Flashback: Coalition of the Willing
Natural gas well off the Alabama coast.
Photo by Jason Norman
Talking energy policy, politicians like to trumpet national security. But when it comes to the risks of offshore drilling, they mostly head for the hills.
That was the situation in our January 2001 issue when we reported, in “Florida Burns Alabama in Gas War,” how Florida pulled the rug out from under an offshore lease proposal promising energy windfalls for both states.
Oil and gas companies for years had been chomping at the bit to get at the Destin Dome, a rich natural gas prospect offshore of the line between Florida and Alabama. When the Department of the Interior finally announced the bid, however, most of the Florida side of the prospect was excluded, leaving only a sliver of the Dome.
Offshore lease plans are mapped by the feds every five years, and under the Clinton Administration, the Dome was included as part of a 5.9 million-acre tract that would have been the first federal lease sale off the Florida coast in more than a decade.
The summer following the 2000 election — won by a sliver of Florida votes — the Department of the Interior reduced the Dome sales by 75 percent, taking Florida and the Dome out of the deal.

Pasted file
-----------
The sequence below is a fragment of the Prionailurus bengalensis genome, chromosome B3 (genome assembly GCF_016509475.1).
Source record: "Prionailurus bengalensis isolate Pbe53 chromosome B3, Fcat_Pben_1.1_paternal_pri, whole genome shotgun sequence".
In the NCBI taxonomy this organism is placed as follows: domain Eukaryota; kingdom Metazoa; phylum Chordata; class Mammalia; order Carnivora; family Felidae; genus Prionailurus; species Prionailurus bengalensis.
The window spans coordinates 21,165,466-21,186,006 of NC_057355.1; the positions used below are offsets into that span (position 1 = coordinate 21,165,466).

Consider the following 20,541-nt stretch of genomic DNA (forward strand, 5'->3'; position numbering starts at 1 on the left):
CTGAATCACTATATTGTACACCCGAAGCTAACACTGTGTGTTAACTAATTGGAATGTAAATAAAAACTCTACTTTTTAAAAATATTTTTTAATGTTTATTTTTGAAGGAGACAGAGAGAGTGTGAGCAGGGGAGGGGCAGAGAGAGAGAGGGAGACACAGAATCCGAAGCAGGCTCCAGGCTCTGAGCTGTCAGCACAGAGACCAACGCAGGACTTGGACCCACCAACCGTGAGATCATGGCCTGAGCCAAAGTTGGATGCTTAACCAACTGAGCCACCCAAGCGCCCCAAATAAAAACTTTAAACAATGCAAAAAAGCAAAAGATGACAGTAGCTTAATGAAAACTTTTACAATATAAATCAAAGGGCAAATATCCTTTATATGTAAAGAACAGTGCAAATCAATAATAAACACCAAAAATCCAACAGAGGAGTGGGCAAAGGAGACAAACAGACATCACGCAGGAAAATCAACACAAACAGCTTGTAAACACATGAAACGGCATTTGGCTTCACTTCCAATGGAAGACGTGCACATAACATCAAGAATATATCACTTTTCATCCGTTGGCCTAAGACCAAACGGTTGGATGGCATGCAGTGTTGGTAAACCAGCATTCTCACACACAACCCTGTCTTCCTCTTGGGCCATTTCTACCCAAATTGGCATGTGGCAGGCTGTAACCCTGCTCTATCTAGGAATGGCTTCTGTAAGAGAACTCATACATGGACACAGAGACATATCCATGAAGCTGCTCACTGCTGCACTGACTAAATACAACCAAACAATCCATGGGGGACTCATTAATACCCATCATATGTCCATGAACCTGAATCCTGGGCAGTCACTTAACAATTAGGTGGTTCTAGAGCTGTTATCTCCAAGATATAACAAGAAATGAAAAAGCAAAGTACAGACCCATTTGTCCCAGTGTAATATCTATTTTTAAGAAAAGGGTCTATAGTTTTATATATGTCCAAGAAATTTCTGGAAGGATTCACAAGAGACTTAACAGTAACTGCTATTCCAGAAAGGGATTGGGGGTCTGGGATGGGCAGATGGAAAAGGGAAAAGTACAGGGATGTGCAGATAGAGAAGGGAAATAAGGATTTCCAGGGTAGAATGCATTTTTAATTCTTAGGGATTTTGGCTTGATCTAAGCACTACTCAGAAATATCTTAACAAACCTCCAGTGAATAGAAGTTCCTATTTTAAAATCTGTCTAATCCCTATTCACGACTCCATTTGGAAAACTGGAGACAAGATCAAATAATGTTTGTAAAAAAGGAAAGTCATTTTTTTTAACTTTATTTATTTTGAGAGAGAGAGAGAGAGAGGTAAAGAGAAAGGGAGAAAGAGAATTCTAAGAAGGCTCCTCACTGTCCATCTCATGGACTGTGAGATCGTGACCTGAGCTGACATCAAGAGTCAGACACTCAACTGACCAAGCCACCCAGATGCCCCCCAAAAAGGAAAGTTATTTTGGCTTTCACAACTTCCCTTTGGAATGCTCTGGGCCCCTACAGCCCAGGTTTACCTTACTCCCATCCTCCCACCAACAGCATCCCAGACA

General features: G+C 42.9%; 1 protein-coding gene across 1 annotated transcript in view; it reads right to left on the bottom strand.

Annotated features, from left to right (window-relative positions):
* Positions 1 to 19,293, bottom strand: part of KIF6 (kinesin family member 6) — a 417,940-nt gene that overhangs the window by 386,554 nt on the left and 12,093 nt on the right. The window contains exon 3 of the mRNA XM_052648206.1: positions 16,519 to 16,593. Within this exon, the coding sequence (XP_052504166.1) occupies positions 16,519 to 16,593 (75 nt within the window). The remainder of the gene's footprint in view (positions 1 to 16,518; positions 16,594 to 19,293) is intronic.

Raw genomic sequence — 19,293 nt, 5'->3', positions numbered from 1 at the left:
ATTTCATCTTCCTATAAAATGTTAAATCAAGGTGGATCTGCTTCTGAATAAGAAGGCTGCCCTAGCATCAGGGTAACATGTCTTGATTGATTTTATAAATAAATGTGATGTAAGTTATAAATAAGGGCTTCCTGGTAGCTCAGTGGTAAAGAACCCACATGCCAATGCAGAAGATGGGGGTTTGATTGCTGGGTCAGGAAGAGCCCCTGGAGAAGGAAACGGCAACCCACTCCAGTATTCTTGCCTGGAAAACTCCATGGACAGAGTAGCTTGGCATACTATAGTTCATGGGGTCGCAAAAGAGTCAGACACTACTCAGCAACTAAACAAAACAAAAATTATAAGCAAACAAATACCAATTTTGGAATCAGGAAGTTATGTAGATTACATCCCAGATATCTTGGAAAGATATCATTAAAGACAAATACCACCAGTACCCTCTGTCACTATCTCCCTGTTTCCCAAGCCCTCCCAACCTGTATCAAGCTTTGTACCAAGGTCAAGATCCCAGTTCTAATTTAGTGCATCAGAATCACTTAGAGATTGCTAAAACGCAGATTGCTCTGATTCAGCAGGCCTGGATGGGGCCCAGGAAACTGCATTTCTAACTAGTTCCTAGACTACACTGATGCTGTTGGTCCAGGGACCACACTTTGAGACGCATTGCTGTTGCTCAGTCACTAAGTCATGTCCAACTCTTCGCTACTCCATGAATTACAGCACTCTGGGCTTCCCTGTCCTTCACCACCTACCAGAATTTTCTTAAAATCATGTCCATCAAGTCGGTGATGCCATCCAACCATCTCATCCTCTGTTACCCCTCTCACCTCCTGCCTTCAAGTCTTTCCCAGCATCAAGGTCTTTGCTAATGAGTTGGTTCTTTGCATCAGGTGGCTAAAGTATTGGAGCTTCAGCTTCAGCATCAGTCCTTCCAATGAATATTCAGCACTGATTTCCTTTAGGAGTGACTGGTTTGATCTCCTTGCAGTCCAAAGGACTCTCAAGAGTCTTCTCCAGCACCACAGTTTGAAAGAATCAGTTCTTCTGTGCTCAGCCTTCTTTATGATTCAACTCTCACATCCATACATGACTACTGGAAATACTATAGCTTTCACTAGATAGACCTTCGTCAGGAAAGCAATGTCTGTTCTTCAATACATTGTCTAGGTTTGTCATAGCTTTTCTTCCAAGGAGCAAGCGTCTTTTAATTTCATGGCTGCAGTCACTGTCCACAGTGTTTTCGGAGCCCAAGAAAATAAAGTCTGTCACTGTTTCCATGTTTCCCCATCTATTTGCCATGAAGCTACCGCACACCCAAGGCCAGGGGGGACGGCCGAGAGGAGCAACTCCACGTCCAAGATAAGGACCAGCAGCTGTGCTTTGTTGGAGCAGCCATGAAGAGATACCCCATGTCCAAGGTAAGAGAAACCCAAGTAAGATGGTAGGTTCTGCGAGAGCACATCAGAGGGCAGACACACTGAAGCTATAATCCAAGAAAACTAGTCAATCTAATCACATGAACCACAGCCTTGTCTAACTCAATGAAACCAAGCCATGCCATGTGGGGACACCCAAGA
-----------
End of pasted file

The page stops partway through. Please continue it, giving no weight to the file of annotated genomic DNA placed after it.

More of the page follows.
Former oil and gas man George W. Bush and his brother, Jeb, the governor of Florida, were, of course, listening closely to the anti-drilling majority in Florida.
At the same time, those Florida residents were celebrating the construction of a $1.6 billion trans-Gulf pipeline to pump natural gas from Mobile to Tampa.
The Department of the Interior still polls state officials on their willingness to see offshore drilling off their coasts, and their opinions weigh heavily in fed decisions. California and the rest of the Pacific Coast states have been shy of offshore drilling ever since the Santa Barbara oil spill of 1969, which launched the first Earth Day the following year. Atlantic Coast states have followed their lead.
In the long national energy security pump-up after 9/11, there was a nudge toward a Florida Gulf lease sale in 2010, but the timing was off. BP’s Deepwater Horizon rig blew up in April, just months before the sale. The plan was scrapped. To nail things shut, Congress put a moratorium on east Gulf drilling until 2022.
So the coalition of the willing in America’s battle for energy security remains — Texas, Louisiana, Mississippi and Alabama.
Chris McFadyen is the editorial director of Business Alabama.